Zen and the Art of Bread

cc by
with Poetic License, v1,

Grain is the egg.
Bread is the chicken.
Yeast, fire, and water.

(Path of the chicken)

Heat a low stone or tray.
300 if you can,
    250 C if you must.

Clear a table, clean the dishes,
    simplify the kitchen.
Take a shower, walk a dog,
    or meditate.

Set your starter, flour, razor blade,
    spatula or scrapper.
Flour a table space
    and a tiny paper on a peel.
Splash water on the lowest oven tray.


Fast: Remove dough from the cold,
    rest onto floured table,
    flip with floured hand and scrapper.
Tuck and pull the ball skin
    tight from four directions.
Place onto tiny paper,
    slice with blade,
    slide onto oven stone.
All in one minute.

Breathe. Note the time.

10 minutes at 250-300 C.
Heat from above and below.

(Path of the egg)

Two thirds of your starter, maybe 60 g,
    into now empty glass bowl.
Add 100 g whole rye, 200 g strong wheat,
    200 g whole grain, 10 g salt, 400 g water.
Mix and set aside.
Feed about 30 g whole rye and 30 g water
    to remaining 30 g of starter in jar.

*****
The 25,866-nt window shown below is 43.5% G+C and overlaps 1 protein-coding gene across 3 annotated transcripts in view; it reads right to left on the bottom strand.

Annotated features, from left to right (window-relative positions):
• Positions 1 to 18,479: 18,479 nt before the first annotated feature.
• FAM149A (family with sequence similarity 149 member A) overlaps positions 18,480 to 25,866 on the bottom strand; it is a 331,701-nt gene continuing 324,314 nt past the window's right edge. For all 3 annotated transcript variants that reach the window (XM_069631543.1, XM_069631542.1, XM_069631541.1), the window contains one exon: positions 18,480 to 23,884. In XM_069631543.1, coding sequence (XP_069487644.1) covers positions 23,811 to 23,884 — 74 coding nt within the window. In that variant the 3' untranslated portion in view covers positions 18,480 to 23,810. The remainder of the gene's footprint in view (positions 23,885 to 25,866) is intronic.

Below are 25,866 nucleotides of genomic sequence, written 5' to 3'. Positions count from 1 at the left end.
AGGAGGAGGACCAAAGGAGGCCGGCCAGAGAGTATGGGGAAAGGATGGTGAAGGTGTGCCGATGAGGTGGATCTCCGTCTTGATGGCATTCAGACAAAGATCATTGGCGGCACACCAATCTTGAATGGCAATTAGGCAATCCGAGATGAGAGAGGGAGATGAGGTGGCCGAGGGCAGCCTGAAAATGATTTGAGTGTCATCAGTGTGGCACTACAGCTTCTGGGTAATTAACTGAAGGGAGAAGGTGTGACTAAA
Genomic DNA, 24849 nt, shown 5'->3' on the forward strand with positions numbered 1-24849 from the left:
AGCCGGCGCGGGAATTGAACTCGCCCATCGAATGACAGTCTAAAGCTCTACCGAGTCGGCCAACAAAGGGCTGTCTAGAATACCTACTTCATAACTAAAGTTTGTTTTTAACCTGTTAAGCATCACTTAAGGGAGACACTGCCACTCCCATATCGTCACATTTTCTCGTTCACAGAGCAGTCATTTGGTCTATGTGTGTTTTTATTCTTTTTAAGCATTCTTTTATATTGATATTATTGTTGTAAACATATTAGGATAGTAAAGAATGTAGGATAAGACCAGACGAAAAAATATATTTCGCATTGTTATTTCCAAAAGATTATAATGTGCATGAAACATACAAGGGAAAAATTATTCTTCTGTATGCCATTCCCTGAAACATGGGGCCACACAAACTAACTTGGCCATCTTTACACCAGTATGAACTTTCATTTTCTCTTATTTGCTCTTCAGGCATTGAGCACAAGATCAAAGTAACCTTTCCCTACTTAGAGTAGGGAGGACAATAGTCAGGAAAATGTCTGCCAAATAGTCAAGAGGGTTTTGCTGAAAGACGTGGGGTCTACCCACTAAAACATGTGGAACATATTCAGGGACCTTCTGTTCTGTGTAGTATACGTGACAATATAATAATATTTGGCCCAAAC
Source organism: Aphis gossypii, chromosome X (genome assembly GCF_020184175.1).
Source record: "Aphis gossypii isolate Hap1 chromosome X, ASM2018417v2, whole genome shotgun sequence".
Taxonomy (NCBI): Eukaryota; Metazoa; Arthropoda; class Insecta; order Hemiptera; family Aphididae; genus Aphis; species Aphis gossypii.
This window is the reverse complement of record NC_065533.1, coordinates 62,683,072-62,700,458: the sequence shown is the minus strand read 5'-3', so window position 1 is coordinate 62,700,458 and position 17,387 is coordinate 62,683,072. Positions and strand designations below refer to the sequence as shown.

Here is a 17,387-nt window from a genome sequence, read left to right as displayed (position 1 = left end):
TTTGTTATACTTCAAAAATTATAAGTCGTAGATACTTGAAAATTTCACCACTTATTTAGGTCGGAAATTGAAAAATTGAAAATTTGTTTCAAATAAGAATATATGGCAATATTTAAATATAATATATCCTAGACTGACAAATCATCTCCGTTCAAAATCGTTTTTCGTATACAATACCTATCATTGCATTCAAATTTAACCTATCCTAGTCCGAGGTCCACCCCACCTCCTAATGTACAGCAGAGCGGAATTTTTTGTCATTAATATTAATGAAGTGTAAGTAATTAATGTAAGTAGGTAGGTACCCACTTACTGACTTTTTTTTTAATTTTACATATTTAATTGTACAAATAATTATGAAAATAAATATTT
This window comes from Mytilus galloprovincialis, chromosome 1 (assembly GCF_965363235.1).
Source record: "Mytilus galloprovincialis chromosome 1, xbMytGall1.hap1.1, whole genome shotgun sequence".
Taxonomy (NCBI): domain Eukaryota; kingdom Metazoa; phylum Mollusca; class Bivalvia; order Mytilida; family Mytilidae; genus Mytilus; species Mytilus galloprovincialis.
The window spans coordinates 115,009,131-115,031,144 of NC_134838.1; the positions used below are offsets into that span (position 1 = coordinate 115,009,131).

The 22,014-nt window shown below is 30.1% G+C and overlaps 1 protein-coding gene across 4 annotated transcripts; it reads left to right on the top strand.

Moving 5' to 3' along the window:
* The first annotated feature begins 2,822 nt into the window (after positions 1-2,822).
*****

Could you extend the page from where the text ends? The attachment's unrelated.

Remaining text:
Mix and set aside.

Set 225 C from below only.
Your bread should have risen like a balloon
    and requires over 40 minutes more.
The crust should be darker than lighter
    until the bottom taps like a drum.
Bake until perfect.

In the meantime, make coffee or tea.
Enjoy oats, spices, flax, and fruit.
Calm is a healthy body and mind.

Remove perfection from the oven.
Wrap in beautiful cloth and let cool.
Perhaps overnight.

An hour after mixing your dough,
    stretch, fold, turn,
    in four directions.
No new dry flour.
Wet hands only.
Repeat hourly roughly thrice more.

Put your starter and dough to sleep.
Bake again after several warm hours.
Or from cold in a day or two or three.

Art and science are found
    in time, temperature, and ratios.
Innummerable variations, ingredients
    and tools satisfy vanity and taste.
Whole rye is true religion.